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#UltimateDraft: Round 5

The NFL's inaugural draft – or as it was known back then, The Annual Selection Meeting – was held in 1936, and that means the Steelers have participated in 80 of these exercises so far. This series will look at the best of the all-time Steelers' draft picks, based on the round the players were selected.

Today's installment looks at the history of Round 5:

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1971 – LARRY BROWN**: Once asked which of his players not yet elected to the Pro Football Hall of Fame most deserved to be enshrined, Chuck Noll didn't hesitate: "Larry Brown." Started the first two Super Bowls in the 1970s as a tight end, and he caught the clinching touchdown pass from Terry Bradshaw in the 16-6 victory over the Minnesota Vikings in Super Bowl IX; started the next two Super Bowls at right tackle vs. Too Tall Jones of the Cowboys and Jack Youngblood of the Rams, and neither of them was a factor in games in which Terry Bradshaw passed for 627 yards and six touchdowns. Four Super Bowl rings.

1972 – STEVE FURNESS: Considered the fifth member of the Steel Curtain, Furness quickly became a nice option at defensive tackle. In nine seasons, Furness contributed 32 sacks; he led the team with 8.5 in 1977 and tied with L.C. Greenwood in 1979 with seven. Four Super Bowl rings.

1974 – MIKE WEBSTER: Hall of Fame Class of 1997. Voted to nine Pro Bowls and named Associated Press first-team All-Pro five times, Webster was the dominant NFL center of his era. Webster actually played guard as a rookie in 1974, and he would come to split time at center with veteran Ray Mansfield until Mansfield retired after the 1976 season. Webster is the franchise leader in seasons played with 15, in games played with 220, and is second in consecutive games played with 177. Four Super Bowl rings.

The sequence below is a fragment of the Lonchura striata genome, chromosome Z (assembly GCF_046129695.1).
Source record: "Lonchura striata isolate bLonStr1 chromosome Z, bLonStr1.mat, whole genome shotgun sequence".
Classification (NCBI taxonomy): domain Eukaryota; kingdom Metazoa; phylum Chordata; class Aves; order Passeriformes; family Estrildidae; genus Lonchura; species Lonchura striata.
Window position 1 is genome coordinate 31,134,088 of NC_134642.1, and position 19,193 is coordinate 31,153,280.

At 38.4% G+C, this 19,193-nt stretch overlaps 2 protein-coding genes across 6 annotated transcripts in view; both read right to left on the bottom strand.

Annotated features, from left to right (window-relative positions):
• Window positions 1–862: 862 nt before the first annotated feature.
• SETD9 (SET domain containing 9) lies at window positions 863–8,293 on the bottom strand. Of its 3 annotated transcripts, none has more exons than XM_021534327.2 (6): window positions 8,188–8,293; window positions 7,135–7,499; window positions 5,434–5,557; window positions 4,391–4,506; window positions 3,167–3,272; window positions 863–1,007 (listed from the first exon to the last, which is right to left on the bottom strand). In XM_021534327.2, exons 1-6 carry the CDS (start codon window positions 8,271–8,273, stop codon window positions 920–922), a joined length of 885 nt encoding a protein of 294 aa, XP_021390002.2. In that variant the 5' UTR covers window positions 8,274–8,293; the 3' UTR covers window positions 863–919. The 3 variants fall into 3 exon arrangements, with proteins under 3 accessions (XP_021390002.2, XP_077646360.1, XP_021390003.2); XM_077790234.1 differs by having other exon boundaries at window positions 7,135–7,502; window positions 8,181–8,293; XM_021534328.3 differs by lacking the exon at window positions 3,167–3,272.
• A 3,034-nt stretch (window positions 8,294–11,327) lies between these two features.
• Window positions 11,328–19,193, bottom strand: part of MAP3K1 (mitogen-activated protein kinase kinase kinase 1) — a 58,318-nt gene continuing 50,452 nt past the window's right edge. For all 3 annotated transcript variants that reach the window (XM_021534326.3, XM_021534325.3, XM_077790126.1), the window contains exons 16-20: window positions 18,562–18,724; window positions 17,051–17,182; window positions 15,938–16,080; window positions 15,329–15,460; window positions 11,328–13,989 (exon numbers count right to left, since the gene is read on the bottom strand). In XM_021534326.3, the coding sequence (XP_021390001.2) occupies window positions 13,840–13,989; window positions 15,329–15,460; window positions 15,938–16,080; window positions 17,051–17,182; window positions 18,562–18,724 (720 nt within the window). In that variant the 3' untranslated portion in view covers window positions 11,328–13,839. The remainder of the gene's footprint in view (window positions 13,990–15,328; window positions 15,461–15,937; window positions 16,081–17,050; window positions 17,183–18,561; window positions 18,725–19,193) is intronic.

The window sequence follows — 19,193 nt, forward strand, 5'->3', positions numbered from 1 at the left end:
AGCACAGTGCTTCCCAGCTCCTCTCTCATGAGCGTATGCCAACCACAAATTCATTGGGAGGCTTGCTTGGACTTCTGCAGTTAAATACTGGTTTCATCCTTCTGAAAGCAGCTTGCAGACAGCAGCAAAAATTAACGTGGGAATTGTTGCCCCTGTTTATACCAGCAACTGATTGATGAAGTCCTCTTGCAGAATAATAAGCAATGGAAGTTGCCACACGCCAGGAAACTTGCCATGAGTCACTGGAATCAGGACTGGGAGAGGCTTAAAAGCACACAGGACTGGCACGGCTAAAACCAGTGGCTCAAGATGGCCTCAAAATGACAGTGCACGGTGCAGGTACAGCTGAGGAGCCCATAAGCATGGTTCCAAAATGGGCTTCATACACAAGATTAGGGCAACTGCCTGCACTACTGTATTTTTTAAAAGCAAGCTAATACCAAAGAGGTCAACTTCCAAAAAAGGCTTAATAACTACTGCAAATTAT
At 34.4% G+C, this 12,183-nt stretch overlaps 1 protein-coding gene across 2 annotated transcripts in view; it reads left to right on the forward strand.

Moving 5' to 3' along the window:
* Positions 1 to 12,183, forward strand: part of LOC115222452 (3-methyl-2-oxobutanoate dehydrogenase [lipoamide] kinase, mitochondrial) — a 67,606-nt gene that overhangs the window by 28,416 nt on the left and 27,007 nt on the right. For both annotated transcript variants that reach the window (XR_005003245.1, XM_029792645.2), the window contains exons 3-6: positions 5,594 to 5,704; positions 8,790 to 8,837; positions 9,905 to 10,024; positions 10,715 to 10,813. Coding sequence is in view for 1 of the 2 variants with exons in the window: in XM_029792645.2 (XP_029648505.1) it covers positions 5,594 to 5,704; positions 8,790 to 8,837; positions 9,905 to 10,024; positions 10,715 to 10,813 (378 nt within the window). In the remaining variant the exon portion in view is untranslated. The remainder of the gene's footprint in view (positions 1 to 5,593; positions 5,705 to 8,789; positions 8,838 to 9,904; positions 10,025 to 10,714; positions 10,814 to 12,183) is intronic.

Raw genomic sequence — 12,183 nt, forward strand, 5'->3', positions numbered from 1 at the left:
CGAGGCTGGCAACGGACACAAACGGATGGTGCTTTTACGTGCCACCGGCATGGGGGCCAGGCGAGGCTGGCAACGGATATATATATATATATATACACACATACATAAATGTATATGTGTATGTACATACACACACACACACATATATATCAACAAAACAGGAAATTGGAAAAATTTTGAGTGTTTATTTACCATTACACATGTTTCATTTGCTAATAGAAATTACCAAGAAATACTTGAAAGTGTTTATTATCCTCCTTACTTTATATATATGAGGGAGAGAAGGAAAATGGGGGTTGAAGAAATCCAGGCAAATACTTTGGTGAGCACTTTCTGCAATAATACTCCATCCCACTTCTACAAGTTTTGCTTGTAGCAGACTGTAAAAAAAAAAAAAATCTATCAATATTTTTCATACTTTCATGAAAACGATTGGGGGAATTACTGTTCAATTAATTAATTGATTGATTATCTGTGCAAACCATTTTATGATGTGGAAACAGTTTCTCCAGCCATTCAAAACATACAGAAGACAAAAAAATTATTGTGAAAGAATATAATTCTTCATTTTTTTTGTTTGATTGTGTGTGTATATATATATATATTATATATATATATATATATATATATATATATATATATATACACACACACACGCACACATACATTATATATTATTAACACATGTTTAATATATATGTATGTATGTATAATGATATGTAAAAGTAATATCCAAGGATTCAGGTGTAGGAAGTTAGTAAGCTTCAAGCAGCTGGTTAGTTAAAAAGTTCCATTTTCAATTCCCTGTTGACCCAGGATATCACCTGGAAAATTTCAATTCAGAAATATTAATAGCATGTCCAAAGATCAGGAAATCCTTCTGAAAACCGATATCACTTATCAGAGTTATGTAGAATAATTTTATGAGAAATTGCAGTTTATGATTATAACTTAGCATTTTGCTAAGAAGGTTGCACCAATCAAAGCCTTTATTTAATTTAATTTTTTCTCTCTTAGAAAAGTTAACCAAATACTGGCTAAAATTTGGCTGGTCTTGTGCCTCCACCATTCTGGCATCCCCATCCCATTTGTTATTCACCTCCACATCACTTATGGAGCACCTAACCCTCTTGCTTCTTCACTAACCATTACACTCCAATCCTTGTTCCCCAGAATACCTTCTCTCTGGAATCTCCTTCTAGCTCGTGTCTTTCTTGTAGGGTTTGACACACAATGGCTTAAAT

1977 – DENNIS WINSTON: A backup outside linebacker who started 10 games in 1979, Winston originally made his presence felt on special teams. Stuck behind Jack Ham and Robin Cole on the depth chart, Winston did start Super Bowl XIV for Ham, who was injured. Two Super Bowl rings.

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1980 – CRAIG WOLFLEY**: A left guard for his entire NFL career, Wolfley was asked to move to left tackle when injuries depleted the position in 1988. He started every game that season at left tackle, quite an assignment for a player used to playing an interior line position. He started 102 games over nine seasons with the Steelers.

1990 – BARRY FOSTER: A wishbone-formation fullback at Arkansas, Foster got his chance to be the feature back in 1992 when Bill Cowher was hired to replace Chuck Noll. In that season, Foster led the NFL with 390 carries, and he used those to gain a franchise record 1,690 yards to go along with 11 touchdowns. In his four other seasons with the Steelers – 1990, 1991, 1993, 1994 – Foster rushed for a combined 2,253 yards to finish with 3,943.

1995 – LEE FLOWERS: This No. 5 pick from Georgia Tech followed the path first blazed by Donnie Shell, that being to earn a roster spot via special teams and then work into the starting lineup as a safety. From 1998-02, Flowers started 75 games, and in those he contributed 303 tackles, 12 sacks, and four interceptions.

Who's on your Steelers #UltimateDraft board? Vote now for your chance to win great prizes!

NEXT: Round 4

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